The Court report will still be on the internet, but no-one will be able to find it by searching your name.
Here’s this week’s twist link here. In their article, McGuire Woods explain that the ICO has ordered Google to remove links to reports of someone’s criminal offence, because it is nearly ten years old now. Google did so.
However, this was the first such order issued by the ICO in England and as such, this was legitimate news. News therefore, worthy of Google links if you used a search engine to find out about it. But if you did, then you would find a barrage of news and press comments about it all, many with links to the original ten year old article.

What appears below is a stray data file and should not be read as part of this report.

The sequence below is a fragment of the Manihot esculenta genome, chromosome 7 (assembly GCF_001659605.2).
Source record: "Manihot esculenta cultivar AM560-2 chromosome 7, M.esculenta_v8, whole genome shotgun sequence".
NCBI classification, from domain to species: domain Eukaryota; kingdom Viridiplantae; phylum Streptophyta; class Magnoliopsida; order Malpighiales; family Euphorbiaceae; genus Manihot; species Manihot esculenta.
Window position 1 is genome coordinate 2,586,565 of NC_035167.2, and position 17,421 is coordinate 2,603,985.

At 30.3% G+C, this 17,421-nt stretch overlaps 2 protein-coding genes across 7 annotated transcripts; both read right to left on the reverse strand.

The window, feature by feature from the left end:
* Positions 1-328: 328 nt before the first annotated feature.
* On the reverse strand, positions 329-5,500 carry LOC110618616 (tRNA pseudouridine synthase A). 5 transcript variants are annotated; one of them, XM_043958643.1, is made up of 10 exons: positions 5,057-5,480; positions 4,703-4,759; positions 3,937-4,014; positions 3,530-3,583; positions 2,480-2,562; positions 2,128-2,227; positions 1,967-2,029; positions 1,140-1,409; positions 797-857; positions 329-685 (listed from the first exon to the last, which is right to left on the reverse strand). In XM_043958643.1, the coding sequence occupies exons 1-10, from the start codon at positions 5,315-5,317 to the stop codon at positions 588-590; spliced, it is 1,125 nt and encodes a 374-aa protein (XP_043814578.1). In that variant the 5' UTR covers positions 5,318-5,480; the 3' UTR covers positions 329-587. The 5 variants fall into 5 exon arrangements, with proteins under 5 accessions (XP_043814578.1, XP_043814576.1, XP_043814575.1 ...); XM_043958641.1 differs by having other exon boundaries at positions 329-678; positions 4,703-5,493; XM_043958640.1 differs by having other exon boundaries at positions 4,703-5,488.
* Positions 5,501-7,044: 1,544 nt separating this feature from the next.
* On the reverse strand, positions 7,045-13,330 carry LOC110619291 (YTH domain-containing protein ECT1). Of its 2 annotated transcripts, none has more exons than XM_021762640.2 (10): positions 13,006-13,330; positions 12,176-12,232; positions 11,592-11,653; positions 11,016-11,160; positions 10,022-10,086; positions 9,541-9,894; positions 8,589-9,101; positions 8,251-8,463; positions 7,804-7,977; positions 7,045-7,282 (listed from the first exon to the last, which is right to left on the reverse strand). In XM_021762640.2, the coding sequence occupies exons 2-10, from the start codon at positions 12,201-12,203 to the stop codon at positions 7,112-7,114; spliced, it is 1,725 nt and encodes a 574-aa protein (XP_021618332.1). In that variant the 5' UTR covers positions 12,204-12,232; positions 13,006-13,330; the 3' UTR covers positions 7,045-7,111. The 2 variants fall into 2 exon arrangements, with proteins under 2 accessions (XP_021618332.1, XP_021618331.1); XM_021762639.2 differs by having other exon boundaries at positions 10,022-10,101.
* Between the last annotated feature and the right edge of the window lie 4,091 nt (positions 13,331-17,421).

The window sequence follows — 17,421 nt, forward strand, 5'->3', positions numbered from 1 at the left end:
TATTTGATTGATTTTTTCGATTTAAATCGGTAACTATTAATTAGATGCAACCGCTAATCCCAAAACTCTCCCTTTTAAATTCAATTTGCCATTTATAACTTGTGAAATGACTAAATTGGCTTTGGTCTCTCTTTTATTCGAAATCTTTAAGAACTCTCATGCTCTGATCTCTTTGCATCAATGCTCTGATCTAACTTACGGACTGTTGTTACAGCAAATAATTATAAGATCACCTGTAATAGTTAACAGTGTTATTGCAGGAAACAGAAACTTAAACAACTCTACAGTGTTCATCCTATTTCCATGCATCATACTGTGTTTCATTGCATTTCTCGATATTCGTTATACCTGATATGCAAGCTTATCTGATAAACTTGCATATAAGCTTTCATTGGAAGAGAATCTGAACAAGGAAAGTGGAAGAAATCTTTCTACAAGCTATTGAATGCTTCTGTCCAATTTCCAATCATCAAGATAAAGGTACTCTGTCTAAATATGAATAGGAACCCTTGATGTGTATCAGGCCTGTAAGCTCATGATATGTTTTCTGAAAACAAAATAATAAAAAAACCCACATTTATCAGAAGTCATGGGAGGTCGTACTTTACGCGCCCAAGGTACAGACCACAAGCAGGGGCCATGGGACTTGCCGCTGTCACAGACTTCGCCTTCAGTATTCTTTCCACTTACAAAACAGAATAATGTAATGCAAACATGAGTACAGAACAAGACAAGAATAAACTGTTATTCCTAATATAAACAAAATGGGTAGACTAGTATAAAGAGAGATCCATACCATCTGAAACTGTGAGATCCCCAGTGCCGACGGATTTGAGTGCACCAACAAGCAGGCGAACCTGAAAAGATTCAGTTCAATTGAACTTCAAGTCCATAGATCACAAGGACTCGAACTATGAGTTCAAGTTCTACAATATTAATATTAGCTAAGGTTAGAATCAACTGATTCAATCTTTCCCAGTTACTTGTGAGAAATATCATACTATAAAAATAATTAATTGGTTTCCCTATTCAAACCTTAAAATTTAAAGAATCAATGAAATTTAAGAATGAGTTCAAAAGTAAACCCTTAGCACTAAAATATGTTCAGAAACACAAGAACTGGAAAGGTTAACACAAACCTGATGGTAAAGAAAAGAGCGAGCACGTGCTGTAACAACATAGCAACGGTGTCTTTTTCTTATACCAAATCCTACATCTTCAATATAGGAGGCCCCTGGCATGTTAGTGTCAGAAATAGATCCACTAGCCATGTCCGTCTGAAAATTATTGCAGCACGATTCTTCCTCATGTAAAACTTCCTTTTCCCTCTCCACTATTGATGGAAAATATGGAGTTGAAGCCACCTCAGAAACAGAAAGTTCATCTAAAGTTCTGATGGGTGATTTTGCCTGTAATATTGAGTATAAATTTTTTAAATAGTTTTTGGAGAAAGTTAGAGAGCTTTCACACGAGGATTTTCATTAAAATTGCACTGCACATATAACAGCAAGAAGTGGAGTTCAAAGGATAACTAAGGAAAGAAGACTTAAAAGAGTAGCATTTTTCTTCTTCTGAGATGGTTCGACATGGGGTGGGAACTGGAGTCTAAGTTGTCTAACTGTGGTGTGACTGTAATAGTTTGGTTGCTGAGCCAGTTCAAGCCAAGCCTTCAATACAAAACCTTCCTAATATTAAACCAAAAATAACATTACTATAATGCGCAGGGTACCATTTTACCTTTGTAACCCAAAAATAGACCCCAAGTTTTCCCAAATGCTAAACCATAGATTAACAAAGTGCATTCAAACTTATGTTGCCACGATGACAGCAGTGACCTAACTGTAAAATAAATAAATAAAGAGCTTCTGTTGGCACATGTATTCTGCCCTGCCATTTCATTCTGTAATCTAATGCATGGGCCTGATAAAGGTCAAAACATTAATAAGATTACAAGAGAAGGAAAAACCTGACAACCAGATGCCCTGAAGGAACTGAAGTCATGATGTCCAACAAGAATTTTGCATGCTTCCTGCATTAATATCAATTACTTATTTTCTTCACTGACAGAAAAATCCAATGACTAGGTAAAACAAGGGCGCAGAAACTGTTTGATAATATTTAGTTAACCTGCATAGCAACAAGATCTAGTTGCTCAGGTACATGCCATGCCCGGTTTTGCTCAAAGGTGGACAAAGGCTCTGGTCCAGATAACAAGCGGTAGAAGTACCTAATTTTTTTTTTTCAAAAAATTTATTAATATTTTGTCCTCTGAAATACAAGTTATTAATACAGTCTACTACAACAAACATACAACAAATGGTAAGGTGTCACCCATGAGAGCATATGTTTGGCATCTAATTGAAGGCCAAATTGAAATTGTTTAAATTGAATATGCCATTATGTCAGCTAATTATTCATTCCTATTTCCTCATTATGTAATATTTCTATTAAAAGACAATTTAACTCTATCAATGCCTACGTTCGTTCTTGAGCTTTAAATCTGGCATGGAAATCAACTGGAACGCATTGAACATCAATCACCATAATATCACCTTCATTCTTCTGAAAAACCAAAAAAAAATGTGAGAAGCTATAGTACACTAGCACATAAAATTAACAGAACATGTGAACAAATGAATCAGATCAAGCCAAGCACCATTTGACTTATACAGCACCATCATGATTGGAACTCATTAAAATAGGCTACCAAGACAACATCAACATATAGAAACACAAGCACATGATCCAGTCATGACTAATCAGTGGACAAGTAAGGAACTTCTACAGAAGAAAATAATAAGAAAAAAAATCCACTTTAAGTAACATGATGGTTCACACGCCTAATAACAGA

So now the ICO is ordering Google to delete all links to reports of its Order earlier this year, on the basis that if they don’t then the ten year old information will be easily retrievable and not “Forgotten” at all. And look, here I am writing about it. And this very article will be searchable through Google.
How often can the ICO order Google to delete links to its Order to delete links to its earlier Order to delete links to its earlier earlier Order to delete links to its earlier earlier earlier ……….?
If this is an unforeseen consequence of the RTBF, than those who didn’t foresee it were not wearing their glasses. See Streisand effect – link here
In the meantime, if you need Notary Services in Leeds – here we are. Please do contact me or Louise whenever we can assist. As ever, it’s firstname.lastname@example.org and email@example.com and phone us on 0113 816 0116